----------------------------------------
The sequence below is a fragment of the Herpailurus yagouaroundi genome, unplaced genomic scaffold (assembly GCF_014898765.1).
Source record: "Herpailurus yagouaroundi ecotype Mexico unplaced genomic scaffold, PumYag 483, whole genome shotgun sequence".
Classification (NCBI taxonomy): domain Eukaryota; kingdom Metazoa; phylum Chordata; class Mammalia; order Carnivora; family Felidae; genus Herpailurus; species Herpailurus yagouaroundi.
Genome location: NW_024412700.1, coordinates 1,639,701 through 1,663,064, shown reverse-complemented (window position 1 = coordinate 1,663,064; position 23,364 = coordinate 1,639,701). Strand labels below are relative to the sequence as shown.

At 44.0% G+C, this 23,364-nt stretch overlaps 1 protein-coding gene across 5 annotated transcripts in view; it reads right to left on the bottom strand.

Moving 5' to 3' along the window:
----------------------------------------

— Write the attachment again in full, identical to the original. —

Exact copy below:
The sequence below is a fragment of the Herpailurus yagouaroundi genome, unplaced genomic scaffold (assembly GCF_014898765.1).
Source record: "Herpailurus yagouaroundi ecotype Mexico unplaced genomic scaffold, PumYag 483, whole genome shotgun sequence".
Classification (NCBI taxonomy): domain Eukaryota; kingdom Metazoa; phylum Chordata; class Mammalia; order Carnivora; family Felidae; genus Herpailurus; species Herpailurus yagouaroundi.
Genome location: NW_024412700.1, coordinates 1,639,701 through 1,663,064, shown reverse-complemented (window position 1 = coordinate 1,663,064; position 23,364 = coordinate 1,639,701). Strand labels below are relative to the sequence as shown.

At 44.0% G+C, this 23,364-nt stretch overlaps 1 protein-coding gene across 5 annotated transcripts in view; it reads right to left on the bottom strand.

Moving 5' to 3' along the window: